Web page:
We were worried about each of the criteria, but in the end, our solution received the second-highest score, separated from the winner by only half a point. The experts praised the depth of our analysis of the case and our UX expertise, while FOAM said that our solutions would be prioritised when renewing the company's website design and customer loyalty program.
    Our reaction to the result
    Next time, we would like to receive detailed feedback from the experts, as this year one of the judges gave us 12 points yet left a review that only addressed the positive aspects of our work. It would be best if we could know what our mistakes were and where we could improve.

    What also seemed perplexing is that one of the studios was judged by only two experts, while the others were judged by juries of three. This might have resulted in a higher average score.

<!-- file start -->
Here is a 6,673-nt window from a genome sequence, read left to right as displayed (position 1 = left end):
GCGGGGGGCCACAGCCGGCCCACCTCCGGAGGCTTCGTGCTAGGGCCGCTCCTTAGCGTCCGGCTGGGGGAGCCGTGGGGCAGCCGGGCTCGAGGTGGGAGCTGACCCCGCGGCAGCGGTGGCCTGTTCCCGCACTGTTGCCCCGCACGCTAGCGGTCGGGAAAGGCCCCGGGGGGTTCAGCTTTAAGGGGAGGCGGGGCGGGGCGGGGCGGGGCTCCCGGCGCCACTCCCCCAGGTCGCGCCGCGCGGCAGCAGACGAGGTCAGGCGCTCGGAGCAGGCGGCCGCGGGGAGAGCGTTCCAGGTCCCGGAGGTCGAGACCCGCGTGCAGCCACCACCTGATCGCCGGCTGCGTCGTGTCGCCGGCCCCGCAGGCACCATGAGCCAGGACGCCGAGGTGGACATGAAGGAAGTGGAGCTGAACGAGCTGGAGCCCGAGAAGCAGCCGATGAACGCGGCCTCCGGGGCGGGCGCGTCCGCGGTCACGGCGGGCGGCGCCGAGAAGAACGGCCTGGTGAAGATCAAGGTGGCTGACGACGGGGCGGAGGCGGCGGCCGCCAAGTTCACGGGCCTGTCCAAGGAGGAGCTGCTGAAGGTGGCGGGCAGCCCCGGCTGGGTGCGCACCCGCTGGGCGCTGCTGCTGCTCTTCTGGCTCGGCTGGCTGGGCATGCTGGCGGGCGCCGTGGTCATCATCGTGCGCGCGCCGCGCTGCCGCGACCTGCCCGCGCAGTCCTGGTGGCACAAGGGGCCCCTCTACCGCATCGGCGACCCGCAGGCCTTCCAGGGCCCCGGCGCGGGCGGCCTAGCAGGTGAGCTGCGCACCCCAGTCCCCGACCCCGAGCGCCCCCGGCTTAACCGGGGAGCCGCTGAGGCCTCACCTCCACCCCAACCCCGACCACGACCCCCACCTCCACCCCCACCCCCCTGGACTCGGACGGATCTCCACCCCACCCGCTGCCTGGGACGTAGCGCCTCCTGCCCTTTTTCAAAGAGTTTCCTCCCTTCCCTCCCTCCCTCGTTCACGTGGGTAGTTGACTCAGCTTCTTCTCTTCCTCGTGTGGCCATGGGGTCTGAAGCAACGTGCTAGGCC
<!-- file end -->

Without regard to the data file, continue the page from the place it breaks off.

Conclusion

    Everything went very well: we gained new experience, solved the client's problem, almost won, and had a lot of fun in the process. The client really liked our approach, and they will be implementing our ideas while renewing their website. Next year, we will schedule more time for participation in Pioneum 2022 and try to have a better-structured way of dealing with the case.
    Should agencies and studios participate in Pioneum 2022 even if they don't specialise in product development? Certainly yes. In any case, you will get valuable experience and might discover new points of growth for your company and its staff.

    Did we enjoy it? Very much so! It was extremely interesting, useful, and fun.

    Are we planning to participate again? Yes! Moreover, next time we aim to not only defend the contest's highest badge but also win.

    See you in 2022!
    We accept projects at any development stage. Let's work together!
    This article was written by
    Artem Kudra — Art Director.